Thermo Fisher Scientific’s PPD Business Gets NIH Contract for Neurological Device Development

PPD logoThermo Fisher Scientific’s PPD clinical research business, which is based in Wilmington, was awarded a five-year contract to provide regulatory affairs support and related services for the NIH’s Blueprint MedTech program. The new program will support development of translational neurological devices.

“The NIH’s Blueprint MedTech program is an important collaborative effort focusing on the development of neurotechnology solutions to diagnose and treat nervous system diseases, including psychiatric disorders,” said David M. Johnston, Ph.D., senior vice president and president, clinical research, Thermo Fisher Scientific. “With the scope of the challenge we face in neurological disease, the research that BPMT performs is vital to improving the outcomes of patients battling this group of diseases. We are privileged to support BPMT in those efforts.”

The BPMT program is a new incubator that involves multiple NIH institutes and centers in the goal of accelerating patient access to safe, effective medical devices for diagnosing or treating disorders involving the nervous system.

Thermo Fisher Scientific Wilmington
Thermo Fisher Scientific Wilmington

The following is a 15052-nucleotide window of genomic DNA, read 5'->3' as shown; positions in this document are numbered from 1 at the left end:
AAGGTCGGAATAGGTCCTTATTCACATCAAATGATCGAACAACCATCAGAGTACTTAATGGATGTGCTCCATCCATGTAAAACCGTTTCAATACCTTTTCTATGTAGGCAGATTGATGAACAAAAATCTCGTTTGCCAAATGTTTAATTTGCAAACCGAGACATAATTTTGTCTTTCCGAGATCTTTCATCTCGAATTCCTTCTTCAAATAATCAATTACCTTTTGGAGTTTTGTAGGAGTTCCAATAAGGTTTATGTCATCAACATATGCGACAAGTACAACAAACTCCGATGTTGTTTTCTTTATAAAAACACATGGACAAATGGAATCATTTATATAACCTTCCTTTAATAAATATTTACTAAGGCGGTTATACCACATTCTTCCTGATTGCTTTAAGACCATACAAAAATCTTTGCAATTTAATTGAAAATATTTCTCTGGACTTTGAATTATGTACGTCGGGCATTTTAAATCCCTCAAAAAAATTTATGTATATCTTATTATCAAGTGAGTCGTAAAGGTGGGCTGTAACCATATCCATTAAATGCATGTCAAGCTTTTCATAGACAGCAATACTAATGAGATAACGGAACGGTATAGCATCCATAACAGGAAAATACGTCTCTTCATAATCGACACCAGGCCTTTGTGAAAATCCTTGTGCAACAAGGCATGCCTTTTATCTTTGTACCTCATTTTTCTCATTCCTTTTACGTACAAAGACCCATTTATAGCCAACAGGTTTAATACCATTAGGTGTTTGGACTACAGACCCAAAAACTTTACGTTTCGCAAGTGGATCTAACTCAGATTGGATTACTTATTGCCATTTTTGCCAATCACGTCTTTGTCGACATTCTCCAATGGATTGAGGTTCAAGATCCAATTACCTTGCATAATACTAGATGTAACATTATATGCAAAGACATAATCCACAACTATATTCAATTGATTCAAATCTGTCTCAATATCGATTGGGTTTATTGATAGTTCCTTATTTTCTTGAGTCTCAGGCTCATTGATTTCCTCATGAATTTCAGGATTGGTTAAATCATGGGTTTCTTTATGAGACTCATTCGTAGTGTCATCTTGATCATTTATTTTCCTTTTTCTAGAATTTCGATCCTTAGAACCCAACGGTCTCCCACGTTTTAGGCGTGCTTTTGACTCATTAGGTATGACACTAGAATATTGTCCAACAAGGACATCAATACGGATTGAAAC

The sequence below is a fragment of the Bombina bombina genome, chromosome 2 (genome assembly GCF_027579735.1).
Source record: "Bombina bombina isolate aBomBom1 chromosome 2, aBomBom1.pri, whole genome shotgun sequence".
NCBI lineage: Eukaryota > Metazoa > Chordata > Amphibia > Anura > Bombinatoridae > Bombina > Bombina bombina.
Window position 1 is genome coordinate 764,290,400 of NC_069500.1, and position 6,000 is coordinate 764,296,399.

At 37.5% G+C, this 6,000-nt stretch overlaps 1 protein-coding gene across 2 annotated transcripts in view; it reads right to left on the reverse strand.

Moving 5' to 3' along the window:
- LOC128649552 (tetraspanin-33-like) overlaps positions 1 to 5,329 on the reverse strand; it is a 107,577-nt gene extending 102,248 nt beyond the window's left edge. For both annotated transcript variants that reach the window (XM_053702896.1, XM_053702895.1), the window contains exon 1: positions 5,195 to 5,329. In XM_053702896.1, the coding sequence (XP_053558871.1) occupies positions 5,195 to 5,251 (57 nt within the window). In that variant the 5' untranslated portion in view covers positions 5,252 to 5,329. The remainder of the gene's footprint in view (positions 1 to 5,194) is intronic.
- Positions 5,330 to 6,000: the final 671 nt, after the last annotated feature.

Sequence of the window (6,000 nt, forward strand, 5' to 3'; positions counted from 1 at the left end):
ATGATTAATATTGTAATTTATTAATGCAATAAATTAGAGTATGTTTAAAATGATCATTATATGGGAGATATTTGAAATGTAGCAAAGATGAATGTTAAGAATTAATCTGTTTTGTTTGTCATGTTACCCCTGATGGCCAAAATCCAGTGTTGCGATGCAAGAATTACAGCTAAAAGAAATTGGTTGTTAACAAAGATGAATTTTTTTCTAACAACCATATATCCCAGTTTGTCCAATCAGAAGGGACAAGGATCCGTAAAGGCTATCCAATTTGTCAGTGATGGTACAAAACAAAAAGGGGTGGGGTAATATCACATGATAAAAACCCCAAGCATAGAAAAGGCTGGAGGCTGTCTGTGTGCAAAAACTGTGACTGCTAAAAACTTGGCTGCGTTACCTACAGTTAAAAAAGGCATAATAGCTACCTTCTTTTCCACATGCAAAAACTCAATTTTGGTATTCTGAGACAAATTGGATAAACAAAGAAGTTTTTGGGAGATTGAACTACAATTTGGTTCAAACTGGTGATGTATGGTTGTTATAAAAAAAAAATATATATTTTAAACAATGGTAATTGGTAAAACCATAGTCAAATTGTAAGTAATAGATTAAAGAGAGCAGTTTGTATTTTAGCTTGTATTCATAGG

PPD, a contract research organization acquired by Thermo Fisher in 2021, has a 30-year history of providing clinical research services on a global scale across a broad range of therapeutic areas. This includes neurodegenerative disorders such as Alzheimer’s and Parkinson’s diseases, rare neurological disorders, psychiatry, and neuroinflammatory and other disorders.

The PPD clinical research business will provide regulatory affairs services and resources to participating Blueprint MedTech grantees. This includes support of regulatory documentation and regulatory compliance for supporting medical device development projects from pre-clinical through clinical phases.

“PPD spawned the significant regional cluster of CROs here in Wilmington and continues to impact our community with significant projects such as the Blueprint MedTech program,” said Randall Johnson, executive director of the Southeastern Office of the North Carolina Biotechnology Center. 

In the past five years, the PPD clinical research business has conducted more than 400 neuroscience studies and over 200 medical device projects that involved more than 60,000 patients at nearly 10,000 research sites around the world. The business also worked on 58 of the 187 neuroscience drugs approved globally over the past five years.

“We’re fortunate these companies and people thrive in our community, and we expect this industry to remain strong and continue growing in our region for decades to come, with dozens of companies now employing thousands of talented professionals who call the Wilmington area home,” said Johnson. “We’re poised at the NCBiotech Southeastern Office and as a community to help the company and its talented professionals continue to thrive in southeastern N.C.”

This project will be funded in whole with federal funds from the National Institute on Drug Abuse, NIH and the Department of Health and Human Services.

Nancy Lamontagne, NCBiotech Writer
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